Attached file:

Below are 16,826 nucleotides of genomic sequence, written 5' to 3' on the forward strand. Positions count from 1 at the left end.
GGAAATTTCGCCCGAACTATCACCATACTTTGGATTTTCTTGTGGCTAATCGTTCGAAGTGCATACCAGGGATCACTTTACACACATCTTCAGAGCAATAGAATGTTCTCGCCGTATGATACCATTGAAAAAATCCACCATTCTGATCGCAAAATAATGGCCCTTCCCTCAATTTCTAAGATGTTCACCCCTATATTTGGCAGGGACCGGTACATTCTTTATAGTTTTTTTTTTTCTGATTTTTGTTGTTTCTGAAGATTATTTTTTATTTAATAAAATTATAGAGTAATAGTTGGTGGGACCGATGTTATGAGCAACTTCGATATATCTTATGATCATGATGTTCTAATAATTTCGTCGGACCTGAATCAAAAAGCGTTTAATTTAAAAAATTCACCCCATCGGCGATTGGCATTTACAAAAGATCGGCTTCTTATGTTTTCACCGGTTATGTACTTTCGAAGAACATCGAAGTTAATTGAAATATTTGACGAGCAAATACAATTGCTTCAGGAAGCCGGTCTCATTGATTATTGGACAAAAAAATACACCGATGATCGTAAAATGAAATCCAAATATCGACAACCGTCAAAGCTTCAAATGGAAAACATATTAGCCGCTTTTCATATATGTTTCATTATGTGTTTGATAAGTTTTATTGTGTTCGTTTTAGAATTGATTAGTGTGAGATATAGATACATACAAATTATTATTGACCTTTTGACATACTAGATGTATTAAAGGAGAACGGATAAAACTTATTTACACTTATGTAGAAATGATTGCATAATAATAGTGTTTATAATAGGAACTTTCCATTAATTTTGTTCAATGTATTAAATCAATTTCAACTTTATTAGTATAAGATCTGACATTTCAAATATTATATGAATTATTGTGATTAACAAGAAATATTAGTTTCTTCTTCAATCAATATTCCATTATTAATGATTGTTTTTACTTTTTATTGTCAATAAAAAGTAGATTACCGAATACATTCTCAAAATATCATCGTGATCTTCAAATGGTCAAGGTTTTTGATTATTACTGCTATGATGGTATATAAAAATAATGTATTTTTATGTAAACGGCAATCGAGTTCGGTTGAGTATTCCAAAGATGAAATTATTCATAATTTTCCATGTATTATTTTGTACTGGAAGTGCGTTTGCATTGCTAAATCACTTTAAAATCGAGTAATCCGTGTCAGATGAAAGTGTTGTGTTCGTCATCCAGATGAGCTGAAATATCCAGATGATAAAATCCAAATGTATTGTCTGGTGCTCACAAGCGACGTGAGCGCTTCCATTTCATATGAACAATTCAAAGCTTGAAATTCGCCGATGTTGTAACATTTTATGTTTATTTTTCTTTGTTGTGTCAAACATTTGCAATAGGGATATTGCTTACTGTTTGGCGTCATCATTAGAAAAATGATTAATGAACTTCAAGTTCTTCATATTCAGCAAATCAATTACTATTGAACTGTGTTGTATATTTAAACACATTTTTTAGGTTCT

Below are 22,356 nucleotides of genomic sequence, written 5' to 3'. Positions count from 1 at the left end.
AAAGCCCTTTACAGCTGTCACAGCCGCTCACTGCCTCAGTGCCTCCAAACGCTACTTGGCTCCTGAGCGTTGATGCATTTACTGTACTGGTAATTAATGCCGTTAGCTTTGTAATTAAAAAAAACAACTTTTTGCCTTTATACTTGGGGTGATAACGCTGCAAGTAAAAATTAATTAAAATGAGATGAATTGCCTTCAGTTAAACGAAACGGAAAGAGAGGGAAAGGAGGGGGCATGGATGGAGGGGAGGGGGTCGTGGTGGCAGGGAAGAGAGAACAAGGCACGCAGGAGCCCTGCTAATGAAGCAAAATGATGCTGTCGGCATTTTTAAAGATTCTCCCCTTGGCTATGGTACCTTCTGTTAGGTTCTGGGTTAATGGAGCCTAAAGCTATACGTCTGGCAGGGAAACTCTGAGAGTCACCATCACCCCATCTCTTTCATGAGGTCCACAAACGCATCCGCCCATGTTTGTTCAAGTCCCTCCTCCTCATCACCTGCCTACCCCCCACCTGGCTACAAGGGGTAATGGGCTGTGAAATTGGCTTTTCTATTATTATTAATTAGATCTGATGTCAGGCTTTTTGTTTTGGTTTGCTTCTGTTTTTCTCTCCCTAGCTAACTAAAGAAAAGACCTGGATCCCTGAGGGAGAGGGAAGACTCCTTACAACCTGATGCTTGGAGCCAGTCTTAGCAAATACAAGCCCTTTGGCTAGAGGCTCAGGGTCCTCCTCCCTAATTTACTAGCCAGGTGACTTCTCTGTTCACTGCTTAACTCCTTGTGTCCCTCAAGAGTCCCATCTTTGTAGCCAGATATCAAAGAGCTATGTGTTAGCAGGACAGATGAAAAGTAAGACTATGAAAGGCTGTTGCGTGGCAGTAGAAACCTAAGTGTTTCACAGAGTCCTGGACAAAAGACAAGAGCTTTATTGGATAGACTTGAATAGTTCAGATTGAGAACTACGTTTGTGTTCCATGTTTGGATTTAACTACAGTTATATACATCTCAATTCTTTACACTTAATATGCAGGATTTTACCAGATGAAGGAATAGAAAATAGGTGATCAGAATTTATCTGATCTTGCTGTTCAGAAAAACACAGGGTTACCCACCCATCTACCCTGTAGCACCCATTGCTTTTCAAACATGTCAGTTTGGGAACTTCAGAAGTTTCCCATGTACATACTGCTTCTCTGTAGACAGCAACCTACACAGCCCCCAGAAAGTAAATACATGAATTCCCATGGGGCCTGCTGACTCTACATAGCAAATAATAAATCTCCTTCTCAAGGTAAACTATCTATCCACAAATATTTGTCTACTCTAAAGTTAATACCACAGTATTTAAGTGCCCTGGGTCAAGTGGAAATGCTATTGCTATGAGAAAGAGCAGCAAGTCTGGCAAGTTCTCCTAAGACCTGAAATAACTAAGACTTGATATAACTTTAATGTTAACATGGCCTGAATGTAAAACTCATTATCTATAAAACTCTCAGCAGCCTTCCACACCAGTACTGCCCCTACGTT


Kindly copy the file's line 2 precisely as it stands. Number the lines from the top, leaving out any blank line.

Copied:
GGAAATTTCGCCCGAACTATCACCATACTTTGGATTTTCTTGTGGCTAATCGTTCGAAGTGCATACCAGGGATCACTTTACACACATCTTCAGAGCAATAGAATGTTCTCGCCGTATGATACCATTGAAAAAATCCACCATTCTGATCGCAAAATAATGGCCCTTCCCTCAATTTCTAAGATGTTCACCCCTATATTTGGCAGGGACCGGTACATTCTTTATAGTTTTTTTTTTTCTGATTTTTGTTGTTTCTGAAGATTATTTTTTATTTAATAAAATTATAGAGTAATAGTTGGTGGGACCGATGTTATGAGCAACTTCGATATATCTTATGATCATGATGTTCTAATAATTTCGTCGGACCTGAATCAAAAAGCGTTTAATTTAAAAAATTCACCCCATCGGCGATTGGCATTTACAAAAGATCGGCTTCTTATGTTTTCACCGGTTATGTACTTTCGAAGAACATCGAAGTTAATTGAAATATTTGACGAGCAAATACAATTGCTTCAGGAAGCCGGTCTCATTGATTATTGGACAAAAAAATACACCGATGATCGTAAAATGAAATCCAAATATCGACAACCGTCAAAGCTTCAAATGGAAAACATATTAGCCGCTTTTCATATATGTTTCATTATGTGTTTGATAAGTTTTATTGTGTTCGTTTTAGAATTGATTAGTGTGAGATATAGATACATACAAATTATTATTGACCTTTTGACATACTAGATGTATTAAAGGAGAACGGATAAAACTTATTTACACTTATGTAGAAATGATTGCATAATAATAGTGTTTATAATAGGAACTTTCCATTAATTTTGTTCAATGTATTAAATCAATTTCAACTTTATTAGTATAAGATCTGACATTTCAAATATTATATGAATTATTGTGATTAACAAGAAATATTAGTTTCTTCTTCAATCAATATTCCATTATTAATGATTGTTTTTACTTTTTATTGTCAATAAAAAGTAGATTACCGAATACATTCTCAAAATATCATCGTGATCTTCAAATGGTCAAGGTTTTTGATTATTACTGCTATGATGGTATATAAAAATAATGTATTTTTATGTAAACGGCAATCGAGTTCGGTTGAGTATTCCAAAGATGAAATTATTCATAATTTTCCATGTATTATTTTGTACTGGAAGTGCGTTTGCATTGCTAAATCACTTTAAAATCGAGTAATCCGTGTCAGATGAAAGTGTTGTGTTCGTCATCCAGATGAGCTGAAATATCCAGATGATAAAATCCAAATGTATTGTCTGGTGCTCACAAGCGACGTGAGCGCTTCCATTTCATATGAACAATTCAAAGCTTGAAATTCGCCGATGTTGTAACATTTTATGTTTATTTTTCTTTGTTGTGTCAAACATTTGCAATAGGGATATTGCTTACTGTTTGGCGTCATCATTAGAAAAATGATTAATGAACTTCAAGTTCTTCATATTCAGCAAATCAATTACTATTGAACTGTGTTGTATATTTAAACACATTTTTTAGGTTCT